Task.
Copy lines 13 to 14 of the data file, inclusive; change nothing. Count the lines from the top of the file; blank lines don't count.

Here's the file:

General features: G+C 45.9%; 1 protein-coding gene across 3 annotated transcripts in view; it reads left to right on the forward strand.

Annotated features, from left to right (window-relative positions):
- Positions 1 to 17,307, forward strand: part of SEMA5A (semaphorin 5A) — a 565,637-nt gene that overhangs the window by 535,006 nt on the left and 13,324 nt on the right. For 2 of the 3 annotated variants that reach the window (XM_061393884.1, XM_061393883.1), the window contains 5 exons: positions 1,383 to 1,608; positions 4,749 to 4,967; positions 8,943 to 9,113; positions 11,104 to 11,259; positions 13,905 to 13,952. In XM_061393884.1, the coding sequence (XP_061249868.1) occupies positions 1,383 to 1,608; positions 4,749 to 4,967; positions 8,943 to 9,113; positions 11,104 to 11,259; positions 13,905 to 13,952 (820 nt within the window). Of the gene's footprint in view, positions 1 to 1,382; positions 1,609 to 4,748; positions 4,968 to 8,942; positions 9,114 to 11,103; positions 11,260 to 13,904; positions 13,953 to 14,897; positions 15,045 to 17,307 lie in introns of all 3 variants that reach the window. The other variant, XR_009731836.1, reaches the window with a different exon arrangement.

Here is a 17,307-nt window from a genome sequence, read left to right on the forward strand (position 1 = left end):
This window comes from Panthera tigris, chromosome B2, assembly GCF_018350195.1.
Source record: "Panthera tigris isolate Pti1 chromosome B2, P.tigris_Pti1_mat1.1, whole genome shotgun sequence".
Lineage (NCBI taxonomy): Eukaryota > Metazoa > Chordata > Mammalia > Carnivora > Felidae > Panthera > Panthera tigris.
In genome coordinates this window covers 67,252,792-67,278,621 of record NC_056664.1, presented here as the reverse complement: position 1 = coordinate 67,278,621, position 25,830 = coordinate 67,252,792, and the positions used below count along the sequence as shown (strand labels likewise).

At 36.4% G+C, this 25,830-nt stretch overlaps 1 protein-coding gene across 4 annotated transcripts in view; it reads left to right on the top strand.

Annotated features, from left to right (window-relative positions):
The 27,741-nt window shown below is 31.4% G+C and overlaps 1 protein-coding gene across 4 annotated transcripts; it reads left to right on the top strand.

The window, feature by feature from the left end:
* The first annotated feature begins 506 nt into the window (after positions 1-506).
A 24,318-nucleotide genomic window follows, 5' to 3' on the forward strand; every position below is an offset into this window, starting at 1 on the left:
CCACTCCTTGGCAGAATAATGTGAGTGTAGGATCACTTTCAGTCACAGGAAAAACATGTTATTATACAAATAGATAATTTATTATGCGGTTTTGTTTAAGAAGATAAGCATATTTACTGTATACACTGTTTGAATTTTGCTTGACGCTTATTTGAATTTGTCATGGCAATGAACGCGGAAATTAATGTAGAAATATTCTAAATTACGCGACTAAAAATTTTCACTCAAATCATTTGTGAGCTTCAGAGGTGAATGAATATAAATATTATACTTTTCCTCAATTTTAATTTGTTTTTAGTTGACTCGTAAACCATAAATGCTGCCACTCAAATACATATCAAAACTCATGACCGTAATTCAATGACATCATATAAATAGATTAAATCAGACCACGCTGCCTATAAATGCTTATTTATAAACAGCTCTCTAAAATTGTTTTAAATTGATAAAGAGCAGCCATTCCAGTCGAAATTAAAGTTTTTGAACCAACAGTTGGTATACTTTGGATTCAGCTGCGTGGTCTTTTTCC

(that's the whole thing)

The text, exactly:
* The first annotated feature begins 506 nt into the window (after positions 1-506).
A 24,318-nucleotide genomic window follows, 5' to 3' on the forward strand; every position below is an offset into this window, starting at 1 on the left: